Airline mergers may be off the table, for now, but a major industry reordering is still under way as United, Delta and Northwest Airlines contemplate deep cuts to withstand skyrocketing oil prices and a slowing economy.
Prompting executives to action: fuel costs that have soared by more than 20 percent since January and a heart-stopping drop in airline stocks in the past month after carriers considered, but weren't able to complete, massive mergers.
Jumps in crude oil prices and jet-fuel refinery costs during the past six weeks have thrown airline budgets out of whack across the industry. Even with a spate of fare hikes, airlines are recapturing only about 60 percent of their higher fuel tab, making additional cuts necessary, analysts said.
Chicago-based United said it would shed 15 to 20 of its older Boeing 737s by year-end as it copes with a potential $1.2 billion increase in its fuel costs this year.
Facing a fuel bill that was suddenly $900 million higher than anticipated, Delta executives unveiled large-scale job and capacity reductions. Delta plans to eliminate about 2,000 positions by offering buyouts to 30,000 employees. The Atlanta-based carrier also will trim its domestic flying by 10 percent by August, doubling the cut it had announced, while parking or selling as many as 45 jets.
Analysts predict the industry is headed for a profitless year, making it all the more urgent for airlines to trim costs wherever possible.
"We must act quickly and decisively, as speed in execution leads to success," Delta Chief Executive Richard Anderson and Chief Financial Officer Ed Bastian told employees in a memo last week. "With fuel expected to remain at approximately $100 per barrel for the foreseeable future, we must take action to keep Delta strong."
Northwest also is looking at trimming routes and parking gas-guzzling DC-9s, although executives won't provide specifics until after the Eagan, Minn.-based carrier completes a detailed review of its operations.
"Liquidity is first and foremost on everybody's minds," Dave Davis, Northwest's executive vice president and chief financial officer told a JPMorgan investor conference in New York last week.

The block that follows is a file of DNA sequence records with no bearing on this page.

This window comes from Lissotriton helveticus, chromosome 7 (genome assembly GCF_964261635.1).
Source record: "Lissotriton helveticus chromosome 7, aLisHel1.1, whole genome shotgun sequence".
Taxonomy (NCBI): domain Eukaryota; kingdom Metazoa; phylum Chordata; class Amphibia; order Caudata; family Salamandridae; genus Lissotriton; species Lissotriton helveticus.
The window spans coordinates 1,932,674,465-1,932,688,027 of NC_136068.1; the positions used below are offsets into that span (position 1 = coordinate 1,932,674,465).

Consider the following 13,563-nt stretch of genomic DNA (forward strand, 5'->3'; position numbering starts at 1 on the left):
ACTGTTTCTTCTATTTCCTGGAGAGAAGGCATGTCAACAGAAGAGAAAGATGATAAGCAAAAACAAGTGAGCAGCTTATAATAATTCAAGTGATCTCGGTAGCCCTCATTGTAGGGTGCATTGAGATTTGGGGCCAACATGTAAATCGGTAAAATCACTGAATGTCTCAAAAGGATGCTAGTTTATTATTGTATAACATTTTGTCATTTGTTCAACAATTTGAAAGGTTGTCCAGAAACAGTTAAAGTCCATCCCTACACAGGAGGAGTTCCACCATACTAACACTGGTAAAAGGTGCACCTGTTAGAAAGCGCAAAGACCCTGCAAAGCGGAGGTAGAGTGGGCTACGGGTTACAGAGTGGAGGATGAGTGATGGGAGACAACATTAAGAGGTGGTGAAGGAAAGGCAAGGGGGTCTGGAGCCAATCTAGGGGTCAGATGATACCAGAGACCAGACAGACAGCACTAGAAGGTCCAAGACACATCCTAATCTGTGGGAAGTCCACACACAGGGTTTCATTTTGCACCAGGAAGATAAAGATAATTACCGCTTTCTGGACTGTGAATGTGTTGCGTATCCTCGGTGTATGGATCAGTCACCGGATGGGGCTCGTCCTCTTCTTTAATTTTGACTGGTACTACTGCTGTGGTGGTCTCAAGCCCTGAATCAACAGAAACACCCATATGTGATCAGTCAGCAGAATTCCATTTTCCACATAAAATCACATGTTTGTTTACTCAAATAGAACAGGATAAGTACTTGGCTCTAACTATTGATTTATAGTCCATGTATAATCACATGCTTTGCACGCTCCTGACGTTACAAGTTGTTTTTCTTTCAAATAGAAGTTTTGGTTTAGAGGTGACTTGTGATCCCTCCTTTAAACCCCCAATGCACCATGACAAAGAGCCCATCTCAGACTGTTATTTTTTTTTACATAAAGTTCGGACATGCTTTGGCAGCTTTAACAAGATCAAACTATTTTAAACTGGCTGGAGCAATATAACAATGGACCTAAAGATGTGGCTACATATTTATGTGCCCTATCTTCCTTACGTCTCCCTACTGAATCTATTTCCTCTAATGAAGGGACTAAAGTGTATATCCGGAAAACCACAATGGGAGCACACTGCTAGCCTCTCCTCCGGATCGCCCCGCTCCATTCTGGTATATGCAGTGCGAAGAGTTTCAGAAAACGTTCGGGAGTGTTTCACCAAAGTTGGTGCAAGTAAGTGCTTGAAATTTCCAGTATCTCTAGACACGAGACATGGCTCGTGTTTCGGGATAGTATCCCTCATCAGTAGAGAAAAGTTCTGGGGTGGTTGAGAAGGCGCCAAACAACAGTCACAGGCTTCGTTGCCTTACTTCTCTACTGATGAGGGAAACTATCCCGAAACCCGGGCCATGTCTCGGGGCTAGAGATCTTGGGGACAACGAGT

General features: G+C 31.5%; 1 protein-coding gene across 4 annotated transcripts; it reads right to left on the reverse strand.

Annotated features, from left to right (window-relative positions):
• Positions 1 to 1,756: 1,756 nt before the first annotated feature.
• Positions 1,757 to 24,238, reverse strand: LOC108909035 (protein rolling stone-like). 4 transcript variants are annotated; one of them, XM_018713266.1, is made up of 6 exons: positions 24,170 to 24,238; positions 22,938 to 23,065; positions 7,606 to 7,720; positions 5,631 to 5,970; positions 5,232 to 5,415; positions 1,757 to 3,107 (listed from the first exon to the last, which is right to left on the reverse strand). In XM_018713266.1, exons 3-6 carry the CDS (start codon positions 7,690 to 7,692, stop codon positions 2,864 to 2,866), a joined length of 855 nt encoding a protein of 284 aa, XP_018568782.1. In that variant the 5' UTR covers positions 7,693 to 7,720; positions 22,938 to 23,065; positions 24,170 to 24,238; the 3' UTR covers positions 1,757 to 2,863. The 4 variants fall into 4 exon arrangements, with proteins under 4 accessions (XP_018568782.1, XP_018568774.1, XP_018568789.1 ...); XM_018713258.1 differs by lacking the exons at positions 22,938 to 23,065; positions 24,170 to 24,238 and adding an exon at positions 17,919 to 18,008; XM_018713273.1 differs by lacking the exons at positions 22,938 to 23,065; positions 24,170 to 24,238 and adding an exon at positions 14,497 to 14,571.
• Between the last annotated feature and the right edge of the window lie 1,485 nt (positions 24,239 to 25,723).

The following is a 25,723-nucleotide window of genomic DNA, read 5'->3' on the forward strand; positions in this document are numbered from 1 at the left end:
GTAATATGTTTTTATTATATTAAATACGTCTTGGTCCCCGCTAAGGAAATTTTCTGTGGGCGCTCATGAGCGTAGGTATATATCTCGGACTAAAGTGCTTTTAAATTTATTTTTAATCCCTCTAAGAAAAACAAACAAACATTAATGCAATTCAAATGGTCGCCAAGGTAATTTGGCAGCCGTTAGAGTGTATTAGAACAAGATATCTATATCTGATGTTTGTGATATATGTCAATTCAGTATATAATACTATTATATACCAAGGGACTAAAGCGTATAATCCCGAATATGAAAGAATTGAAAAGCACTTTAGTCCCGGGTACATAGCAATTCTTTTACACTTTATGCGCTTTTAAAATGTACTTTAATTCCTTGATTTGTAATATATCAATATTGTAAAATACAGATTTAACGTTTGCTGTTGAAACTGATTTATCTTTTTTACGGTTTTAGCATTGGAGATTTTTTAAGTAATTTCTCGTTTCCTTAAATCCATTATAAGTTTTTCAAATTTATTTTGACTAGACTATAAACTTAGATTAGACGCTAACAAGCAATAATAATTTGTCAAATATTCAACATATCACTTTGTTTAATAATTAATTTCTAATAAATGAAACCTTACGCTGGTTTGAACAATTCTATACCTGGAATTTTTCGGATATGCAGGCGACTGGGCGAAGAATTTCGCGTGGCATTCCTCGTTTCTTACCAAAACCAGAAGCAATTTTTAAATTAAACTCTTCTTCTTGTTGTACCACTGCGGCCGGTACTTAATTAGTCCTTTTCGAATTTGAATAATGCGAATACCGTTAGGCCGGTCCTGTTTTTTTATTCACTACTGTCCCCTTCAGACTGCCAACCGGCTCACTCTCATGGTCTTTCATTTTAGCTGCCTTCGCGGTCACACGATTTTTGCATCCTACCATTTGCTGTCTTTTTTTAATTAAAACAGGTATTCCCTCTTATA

Little cushion for setback
The emphasis on preserving cash is a reversal for an industry that earned billions of dollars in 2007. But with limited access to traditional capital markets, airline executives have little cushioning against losses they see coming, one reason major carriers are quickly dumping unprofitable flying.
"This is why [domestic] capacity is being cut so dramatically," said aviation consultant Robert Mann, president of R.W. Mann & Co. "What they have, they have. There's not much more [cash] they can get, so they better be able to husband cash the best they can."
Carriers can't count on mergers to reduce overhead costs and spur international revenue by broadening international networks either. Delta and Northwest were close to announcing a game-changing deal in February, but talks foundered after their pilots were unable to resolve how to integrate their workforces. That also undermined a tie-up between United and Continental, since Northwest relinquishes its veto power over a deal by Houston-based Continental only if Northwest strikes a deal of its own.
"I don't think mergers are likely," said Julius Maldutis, president of Aviation Dynamics Inc., a New York-based consulting firm. "We will see massive internal restructuring at each airline to try to stave off the corrosive effect of oil at $110."
Asset values reduced
United will continue to look for cost and capacity cuts as it explores spinning off its frequent-flier business and San Francisco maintenance base, said Chief Financial Officer Jake Brace, speaking at last week's investor conference.
Complicating United's decision: Buyers may not be in a position to pay top dollar for those assets, since financing for leveraged deals has disappeared amid the credit-market's meltdown.
"In a market like this, it's not clear the assets are worth what they were a year ago," Mann said.
The biggest challenge remains fuel costs, which are airlines' largest expense. Total fuel costs for the 10 largest U.S. airlines will top $38 billion in 2008, up 52 percent from 2007, estimates AirlineForecasts, a Virginia-based market research firm. That's four times higher than the $9.7 billion that these carriers cumulatively paid for jet fuel in 2002.
But as fares rise, carriers likely will find it increasingly difficult to pass along fuel costs to consumers, particularly if a slowing economy prompts companies or families to trim their travel budgets.
"Clearly, the industry has to do something," said Vaughn Cordle, CEO and chief analyst of AirlineForecasts. "It's an ugly picture."